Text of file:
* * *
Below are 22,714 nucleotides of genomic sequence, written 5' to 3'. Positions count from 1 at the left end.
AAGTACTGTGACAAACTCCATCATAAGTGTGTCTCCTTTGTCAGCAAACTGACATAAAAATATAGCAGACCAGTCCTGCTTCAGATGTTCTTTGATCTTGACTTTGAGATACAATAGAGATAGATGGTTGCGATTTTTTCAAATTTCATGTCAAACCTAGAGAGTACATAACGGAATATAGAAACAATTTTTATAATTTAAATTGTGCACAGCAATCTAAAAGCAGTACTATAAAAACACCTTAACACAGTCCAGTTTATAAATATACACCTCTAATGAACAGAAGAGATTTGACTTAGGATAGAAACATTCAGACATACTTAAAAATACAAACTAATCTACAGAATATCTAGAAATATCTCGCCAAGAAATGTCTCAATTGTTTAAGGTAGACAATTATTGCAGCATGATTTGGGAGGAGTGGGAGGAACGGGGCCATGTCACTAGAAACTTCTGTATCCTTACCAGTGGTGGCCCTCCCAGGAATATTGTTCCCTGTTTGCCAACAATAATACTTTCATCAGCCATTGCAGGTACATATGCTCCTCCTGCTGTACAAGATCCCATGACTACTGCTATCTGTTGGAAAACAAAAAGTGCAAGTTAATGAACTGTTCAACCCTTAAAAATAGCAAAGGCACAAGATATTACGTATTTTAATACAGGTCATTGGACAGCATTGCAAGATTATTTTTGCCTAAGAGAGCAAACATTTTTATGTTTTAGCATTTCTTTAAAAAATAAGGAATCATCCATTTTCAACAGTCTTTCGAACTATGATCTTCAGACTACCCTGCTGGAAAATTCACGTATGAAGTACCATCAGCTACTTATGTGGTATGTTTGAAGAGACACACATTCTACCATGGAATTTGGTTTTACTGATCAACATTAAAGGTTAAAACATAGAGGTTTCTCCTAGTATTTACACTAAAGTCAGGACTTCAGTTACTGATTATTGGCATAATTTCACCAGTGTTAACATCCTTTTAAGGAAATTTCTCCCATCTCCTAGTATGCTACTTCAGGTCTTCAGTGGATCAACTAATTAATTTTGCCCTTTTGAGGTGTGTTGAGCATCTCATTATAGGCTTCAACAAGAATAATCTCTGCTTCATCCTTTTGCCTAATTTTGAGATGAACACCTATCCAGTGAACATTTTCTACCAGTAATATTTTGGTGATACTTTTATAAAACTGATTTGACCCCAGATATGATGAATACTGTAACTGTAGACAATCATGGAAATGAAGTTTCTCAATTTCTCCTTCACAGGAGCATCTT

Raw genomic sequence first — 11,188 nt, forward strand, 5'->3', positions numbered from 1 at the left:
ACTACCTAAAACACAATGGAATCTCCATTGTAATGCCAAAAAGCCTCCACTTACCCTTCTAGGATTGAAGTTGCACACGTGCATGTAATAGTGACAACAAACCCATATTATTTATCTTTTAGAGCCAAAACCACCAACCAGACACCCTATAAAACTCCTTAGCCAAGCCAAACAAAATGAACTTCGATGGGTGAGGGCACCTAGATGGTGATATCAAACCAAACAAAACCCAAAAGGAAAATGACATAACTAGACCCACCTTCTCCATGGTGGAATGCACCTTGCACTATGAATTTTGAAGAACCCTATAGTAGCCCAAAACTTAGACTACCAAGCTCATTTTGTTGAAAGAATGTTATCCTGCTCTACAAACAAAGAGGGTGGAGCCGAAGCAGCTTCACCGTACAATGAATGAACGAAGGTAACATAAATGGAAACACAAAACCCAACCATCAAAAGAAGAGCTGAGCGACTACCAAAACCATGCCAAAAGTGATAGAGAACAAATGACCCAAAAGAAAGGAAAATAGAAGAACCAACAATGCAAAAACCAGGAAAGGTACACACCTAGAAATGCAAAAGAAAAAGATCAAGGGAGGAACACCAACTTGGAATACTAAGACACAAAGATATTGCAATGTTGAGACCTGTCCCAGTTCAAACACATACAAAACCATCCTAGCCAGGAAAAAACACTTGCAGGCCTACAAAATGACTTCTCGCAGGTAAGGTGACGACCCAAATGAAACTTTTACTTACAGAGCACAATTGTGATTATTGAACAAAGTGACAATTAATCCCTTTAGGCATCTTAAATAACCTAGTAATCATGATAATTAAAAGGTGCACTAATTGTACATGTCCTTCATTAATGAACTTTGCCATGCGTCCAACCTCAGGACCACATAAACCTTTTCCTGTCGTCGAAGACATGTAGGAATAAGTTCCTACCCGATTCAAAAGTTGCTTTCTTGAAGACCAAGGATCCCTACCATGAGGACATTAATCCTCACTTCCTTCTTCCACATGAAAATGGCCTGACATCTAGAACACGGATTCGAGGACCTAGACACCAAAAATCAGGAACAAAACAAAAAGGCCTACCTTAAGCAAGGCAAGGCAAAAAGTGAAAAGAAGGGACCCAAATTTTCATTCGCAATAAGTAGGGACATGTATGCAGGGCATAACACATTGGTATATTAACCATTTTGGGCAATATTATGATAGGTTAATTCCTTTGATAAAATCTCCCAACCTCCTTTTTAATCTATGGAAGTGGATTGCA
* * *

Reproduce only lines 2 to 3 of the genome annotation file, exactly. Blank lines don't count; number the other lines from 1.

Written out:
AAGTACTGTGACAAACTCCATCATAAGTGTGTCTCCTTTGTCAGCAAACTGACATAAAAATATAGCAGACCAGTCCTGCTTCAGATGTTCTTTGATCTTGACTTTGAGATACAATAGAGATAGATGGTTGCGATTTTTTCAAATTTCATGTCAAACCTAGAGAGTACATAACGGAATATAGAAACAATTTTTATAATTTAAATTGTGCACAGCAATCTAAAAGCAGTACTATAAAAACACCTTAACACAGTCCAGTTTATAAATATACACCTCTAATGAACAGAAGAGATTTGACTTAGGATAGAAACATTCAGACATACTTAAAAATACAAACTAATCTACAGAATATCTAGAAATATCTCGCCAAGAAATGTCTCAATTGTTTAAGGTAGACAATTATTGCAGCATGATTTGGGAGGAGTGGGAGGAACGGGGCCATGTCACTAGAAACTTCTGTATCCTTACCAGTGGTGGCCCTCCCAGGAATATTGTTCCCTGTTTGCCAACAATAATACTTTCATCAGCCATTGCAGGTACATATGCTCCTCCTGCTGTACAAGATCCCATGACTACTGCTATCTGTTGGAAAACAAAAAGTGCAAGTTAATGAACTGTTCAACCCTTAAAAATAGCAAAGGCACAAGATATTACGTATTTTAATACAGGTCATTGGACAGCATTGCAAGATTATTTTTGCCTAAGAGAGCAAACATTTTTATGTTTTAGCATTTCTTTAAAAAATAAGGAATCATCCATTTTCAACAGTCTTTCGAACTATGATCTTCAGACTACCCTGCTGGAAAATTCACGTATGAAGTACCATCAGCTACTTATGTGGTATGTTTGAAGAGACACACATTCTACCATGGAATTTGGTTTTACTGATCAACATTAAAGGTTAAAACATAGAGGTTTCTCCTAGTATTTACACTAAAGTCAGGACTTCAGTTACTGATTATTGGCATAATTTCACCAGTGTTAACATCCTTTTAAGGAAATTTCTCCCATCTCCTAGTATGCTACTTCAGGTCTTCAGTGGATCAACTAATTAATTTTGCCCTTTTGAGGTGTGTTGAGCATCTCATTATAGGCTTCAACAAGAATAATCTCTGCTTCATCCTTTTGCCTAATTTTGAGATGAACACCTATCCAGTGAACATTTTCTACCAGTAATATTTTGGTGATACTTTTATAAAACTGATTTGACCCCAGATATGATGAATACTGTAACTGTAGACAATCATGGAAATGAAGTTTCTCAATTTCTCCTTCACAGGAGCATCTT

Raw genomic sequence first — 11,188 nt, forward strand, 5'->3', positions numbered from 1 at the left: